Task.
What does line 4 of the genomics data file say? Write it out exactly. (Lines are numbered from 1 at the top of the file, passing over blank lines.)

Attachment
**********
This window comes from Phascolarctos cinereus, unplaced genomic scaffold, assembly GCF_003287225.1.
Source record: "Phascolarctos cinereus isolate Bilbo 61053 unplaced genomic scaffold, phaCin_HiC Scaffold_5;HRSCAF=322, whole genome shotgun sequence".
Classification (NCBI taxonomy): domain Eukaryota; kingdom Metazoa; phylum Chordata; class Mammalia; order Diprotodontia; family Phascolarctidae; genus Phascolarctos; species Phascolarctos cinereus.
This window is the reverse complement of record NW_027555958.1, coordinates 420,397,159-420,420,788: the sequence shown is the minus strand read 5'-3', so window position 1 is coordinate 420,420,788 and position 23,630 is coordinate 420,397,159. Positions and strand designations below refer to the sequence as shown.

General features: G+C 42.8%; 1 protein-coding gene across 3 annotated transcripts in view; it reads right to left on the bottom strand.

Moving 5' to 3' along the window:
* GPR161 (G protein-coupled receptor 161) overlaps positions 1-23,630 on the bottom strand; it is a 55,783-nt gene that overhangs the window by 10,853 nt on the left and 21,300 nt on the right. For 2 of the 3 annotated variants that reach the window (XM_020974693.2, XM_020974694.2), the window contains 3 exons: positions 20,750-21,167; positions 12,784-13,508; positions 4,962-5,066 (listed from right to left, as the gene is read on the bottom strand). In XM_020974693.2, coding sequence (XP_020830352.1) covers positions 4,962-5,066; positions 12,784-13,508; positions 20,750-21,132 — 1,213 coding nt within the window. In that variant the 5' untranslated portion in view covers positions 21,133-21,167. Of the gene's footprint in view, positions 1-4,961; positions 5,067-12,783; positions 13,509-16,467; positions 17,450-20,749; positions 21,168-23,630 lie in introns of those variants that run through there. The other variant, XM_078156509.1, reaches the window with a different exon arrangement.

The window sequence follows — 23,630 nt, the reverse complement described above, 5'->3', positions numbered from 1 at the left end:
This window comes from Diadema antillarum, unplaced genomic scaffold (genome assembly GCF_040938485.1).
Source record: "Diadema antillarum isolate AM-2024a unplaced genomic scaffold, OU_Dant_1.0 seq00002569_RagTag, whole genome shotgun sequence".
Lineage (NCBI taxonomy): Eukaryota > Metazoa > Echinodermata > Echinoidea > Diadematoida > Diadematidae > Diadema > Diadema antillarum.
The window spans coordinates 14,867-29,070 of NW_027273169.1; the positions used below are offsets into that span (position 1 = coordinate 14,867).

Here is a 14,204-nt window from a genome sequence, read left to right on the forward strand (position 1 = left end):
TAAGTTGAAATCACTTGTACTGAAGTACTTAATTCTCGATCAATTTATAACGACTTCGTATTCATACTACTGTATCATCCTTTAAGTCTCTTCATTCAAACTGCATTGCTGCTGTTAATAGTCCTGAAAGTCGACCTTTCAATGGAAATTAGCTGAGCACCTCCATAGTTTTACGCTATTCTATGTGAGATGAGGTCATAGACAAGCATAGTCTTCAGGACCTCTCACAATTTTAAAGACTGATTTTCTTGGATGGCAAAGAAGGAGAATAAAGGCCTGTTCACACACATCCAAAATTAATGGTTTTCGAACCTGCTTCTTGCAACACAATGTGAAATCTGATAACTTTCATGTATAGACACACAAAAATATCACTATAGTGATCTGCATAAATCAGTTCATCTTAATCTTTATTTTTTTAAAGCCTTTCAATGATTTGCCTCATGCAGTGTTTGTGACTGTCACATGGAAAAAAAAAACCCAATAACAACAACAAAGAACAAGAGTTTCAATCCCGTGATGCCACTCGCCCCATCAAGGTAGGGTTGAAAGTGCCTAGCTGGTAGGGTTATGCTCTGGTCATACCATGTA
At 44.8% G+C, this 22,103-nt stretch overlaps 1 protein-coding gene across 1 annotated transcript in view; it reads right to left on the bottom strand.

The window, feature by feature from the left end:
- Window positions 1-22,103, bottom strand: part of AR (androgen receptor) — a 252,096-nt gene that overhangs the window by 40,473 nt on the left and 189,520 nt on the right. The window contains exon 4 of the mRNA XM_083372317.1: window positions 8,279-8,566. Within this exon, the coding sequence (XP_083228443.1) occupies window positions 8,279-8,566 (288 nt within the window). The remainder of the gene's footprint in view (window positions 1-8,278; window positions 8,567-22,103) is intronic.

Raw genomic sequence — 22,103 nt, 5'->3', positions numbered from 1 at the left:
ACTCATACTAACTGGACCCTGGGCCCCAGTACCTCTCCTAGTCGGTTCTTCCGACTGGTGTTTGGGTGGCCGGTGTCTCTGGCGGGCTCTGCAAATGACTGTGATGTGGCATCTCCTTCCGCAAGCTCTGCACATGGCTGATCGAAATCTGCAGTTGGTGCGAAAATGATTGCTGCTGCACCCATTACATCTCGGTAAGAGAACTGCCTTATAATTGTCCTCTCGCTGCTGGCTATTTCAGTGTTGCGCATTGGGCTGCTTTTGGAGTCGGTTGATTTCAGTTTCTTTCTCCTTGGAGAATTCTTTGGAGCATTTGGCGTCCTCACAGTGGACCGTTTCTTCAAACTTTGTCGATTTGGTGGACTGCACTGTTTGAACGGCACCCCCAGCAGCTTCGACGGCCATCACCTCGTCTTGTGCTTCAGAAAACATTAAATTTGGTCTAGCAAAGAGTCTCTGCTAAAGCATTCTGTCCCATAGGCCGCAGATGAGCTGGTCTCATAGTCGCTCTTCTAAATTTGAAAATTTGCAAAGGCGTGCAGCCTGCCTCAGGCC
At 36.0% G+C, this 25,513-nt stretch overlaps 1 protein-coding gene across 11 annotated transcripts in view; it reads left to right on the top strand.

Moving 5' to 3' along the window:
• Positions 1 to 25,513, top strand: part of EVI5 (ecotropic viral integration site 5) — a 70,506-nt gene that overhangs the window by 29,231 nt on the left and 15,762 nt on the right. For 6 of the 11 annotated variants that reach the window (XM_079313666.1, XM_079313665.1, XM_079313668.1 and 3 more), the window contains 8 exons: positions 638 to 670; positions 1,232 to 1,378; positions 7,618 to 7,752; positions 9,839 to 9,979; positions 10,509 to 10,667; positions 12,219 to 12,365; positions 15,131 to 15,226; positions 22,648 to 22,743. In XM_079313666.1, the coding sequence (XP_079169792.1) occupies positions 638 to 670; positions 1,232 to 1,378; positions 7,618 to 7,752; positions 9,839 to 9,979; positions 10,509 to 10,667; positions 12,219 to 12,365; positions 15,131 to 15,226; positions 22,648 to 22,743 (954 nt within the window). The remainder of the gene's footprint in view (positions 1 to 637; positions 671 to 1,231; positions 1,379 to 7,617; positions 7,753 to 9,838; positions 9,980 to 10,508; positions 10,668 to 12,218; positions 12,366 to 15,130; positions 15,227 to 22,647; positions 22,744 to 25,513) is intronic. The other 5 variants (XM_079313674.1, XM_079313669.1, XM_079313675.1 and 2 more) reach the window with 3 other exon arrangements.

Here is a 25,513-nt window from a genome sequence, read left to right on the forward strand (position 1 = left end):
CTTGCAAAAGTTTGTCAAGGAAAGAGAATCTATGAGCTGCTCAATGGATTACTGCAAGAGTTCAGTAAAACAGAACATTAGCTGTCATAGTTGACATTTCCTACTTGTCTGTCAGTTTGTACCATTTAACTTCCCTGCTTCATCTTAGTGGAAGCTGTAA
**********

This window is the reverse complement of record NW_027555958.1, coordinates 420,397,159-420,420,788: the sequence shown is the minus strand read 5'-3', so window position 1 is coordinate 420,420,788 and position 23,630 is coordinate 420,397,159. Positions and strand designations below refer to the sequence as shown.